Last month I wrote on how I became involved with the broadcast media. This time I want to offer some tips for other advisers interested in similarly developing their profile.
Responding to my last column, Harry Katz warned about the “dangers of being misquoted or having your words twisted to suit the story or the editorial”, citing the examples of “Ivan Massow, Trevor Deaves and Roger Levitt… to see how a surfeit of publicity can bite back”. Alan Lakey commented that: “Many advisers are fearful of the press. Indeed, I know many who assure me they all hate us.”
Advisers who think that way are all wrong. I generally find journalistic standards very high, particularly in the financial press, radio and TV. BBC compliance is fearsome and the quest for balance relentless, despite what its politically motivated haters may say. The media, in reality, was not responsible for the downfall of any of those Harry named.
Call me naïve but I take the view that, if you have nothing to hide, you have nothing to worry about. If you are a crook or incompetent and you attract media attention with disastrous results, more fool you and well done the journalists. Perhaps they have just cut short the next big scam or disaster.
So, tip number one: do not negatively pre-judge journalists in general and financial journalists in particular. If you are honest and fair with them, they will reciprocate, especially if you are giving them usable copy.
Tip two: give straight answers. You are not a politician. The listening public hates those who dodge questions. A well-known journalist once asked me on air what he obviously thought would be an uncomfortable question. I gave the straight answer he was not expecting. The resulting fan mail came not only from advisers but also from soon-to-be new clients. Come across as evasive, though, and you are dead.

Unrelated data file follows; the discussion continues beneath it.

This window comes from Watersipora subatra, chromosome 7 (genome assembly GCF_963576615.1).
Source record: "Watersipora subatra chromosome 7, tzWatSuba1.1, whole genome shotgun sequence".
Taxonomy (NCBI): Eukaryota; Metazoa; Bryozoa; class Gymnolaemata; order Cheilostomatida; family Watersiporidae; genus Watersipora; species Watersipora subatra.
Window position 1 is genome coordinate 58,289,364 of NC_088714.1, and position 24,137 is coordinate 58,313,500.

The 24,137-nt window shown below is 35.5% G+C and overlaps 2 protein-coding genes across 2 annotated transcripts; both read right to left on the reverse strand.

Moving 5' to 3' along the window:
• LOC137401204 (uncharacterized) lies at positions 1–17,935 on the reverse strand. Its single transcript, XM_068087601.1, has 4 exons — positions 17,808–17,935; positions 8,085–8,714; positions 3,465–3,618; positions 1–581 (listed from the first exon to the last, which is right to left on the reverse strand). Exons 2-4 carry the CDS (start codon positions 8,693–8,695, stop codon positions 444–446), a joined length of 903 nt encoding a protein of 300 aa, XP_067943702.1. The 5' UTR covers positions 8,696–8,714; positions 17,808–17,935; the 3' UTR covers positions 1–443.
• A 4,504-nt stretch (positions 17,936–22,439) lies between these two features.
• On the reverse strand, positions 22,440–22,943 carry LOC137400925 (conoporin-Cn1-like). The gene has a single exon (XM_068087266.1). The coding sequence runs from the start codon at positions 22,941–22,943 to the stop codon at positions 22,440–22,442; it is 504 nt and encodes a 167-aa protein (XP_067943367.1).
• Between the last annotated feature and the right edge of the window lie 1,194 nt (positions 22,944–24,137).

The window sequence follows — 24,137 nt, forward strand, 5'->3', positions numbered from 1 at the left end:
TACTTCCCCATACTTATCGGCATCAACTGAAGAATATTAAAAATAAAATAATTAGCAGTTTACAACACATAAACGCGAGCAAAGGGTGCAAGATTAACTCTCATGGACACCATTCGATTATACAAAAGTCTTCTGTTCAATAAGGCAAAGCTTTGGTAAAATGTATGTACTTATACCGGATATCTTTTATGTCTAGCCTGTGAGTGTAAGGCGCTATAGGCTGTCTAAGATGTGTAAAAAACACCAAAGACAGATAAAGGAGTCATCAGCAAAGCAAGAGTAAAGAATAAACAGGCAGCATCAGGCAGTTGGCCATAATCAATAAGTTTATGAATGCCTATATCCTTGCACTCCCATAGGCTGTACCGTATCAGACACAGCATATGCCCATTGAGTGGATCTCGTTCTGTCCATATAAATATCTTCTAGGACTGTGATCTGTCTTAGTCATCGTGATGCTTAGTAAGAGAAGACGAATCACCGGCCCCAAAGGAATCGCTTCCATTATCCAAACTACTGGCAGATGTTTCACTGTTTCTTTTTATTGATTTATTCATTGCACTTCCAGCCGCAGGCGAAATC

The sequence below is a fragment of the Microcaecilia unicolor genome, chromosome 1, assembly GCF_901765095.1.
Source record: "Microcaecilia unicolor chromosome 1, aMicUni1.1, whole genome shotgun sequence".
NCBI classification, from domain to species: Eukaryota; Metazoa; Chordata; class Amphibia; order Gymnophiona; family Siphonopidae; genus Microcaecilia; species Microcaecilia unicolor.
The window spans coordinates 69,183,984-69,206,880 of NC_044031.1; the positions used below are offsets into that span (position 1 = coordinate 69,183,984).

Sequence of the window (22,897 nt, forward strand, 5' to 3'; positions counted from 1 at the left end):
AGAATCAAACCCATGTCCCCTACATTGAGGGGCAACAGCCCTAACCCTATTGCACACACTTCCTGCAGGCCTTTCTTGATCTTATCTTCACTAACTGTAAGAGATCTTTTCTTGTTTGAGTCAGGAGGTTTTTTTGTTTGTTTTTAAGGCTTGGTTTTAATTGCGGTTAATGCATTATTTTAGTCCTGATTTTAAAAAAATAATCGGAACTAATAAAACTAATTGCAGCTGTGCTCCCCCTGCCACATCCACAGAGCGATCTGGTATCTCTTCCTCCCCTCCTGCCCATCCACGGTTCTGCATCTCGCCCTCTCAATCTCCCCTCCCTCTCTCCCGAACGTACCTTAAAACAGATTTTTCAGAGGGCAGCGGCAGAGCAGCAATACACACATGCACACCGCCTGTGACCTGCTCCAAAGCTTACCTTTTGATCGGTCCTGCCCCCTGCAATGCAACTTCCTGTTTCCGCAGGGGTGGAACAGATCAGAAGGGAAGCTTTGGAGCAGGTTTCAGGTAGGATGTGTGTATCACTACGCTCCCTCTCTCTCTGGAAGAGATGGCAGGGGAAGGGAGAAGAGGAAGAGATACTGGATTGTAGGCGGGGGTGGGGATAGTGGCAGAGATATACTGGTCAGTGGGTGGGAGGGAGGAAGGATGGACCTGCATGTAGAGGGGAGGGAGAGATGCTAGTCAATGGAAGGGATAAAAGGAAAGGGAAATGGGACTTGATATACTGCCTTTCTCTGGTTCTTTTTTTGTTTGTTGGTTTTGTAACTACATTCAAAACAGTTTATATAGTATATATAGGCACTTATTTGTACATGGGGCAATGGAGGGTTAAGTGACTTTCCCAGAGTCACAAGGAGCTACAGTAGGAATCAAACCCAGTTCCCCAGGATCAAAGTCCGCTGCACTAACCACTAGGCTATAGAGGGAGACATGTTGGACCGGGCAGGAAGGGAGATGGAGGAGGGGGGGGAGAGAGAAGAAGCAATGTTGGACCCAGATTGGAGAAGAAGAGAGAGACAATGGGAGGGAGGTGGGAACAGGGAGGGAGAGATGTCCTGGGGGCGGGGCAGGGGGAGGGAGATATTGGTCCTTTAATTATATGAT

Tip three: be an investor. A former adviser in my firm once told me I was mad “wasting” 10 per cent of my week on my media work. Now around half our new clients come to us as a result of it. But he could not see it. If an exercise did not put cash in his pocket in the next five minutes he was not interested. Building a media profile takes time and the hours you spend doing so is certainly not wasted. It is time invested.
Tip four: never plug. BBC compliance is rigorous and that means strictly no advertising; there is no surer way of guaranteeing you will not be invited on air again. Anyway, using an interview for marketing comes across as desperate and tacky. Commercial broadcasters are much less strict but the BBC is the gold standard and public service broadcasting means just that: public service.
Respect it, approach the opportunity altruistically and give the audience something of value to take away from the moment. Achieve that and you will have done them some good, along with our profession and your own firm.
Neil Liversidge is managing director of West Riding Personal Financial Solutions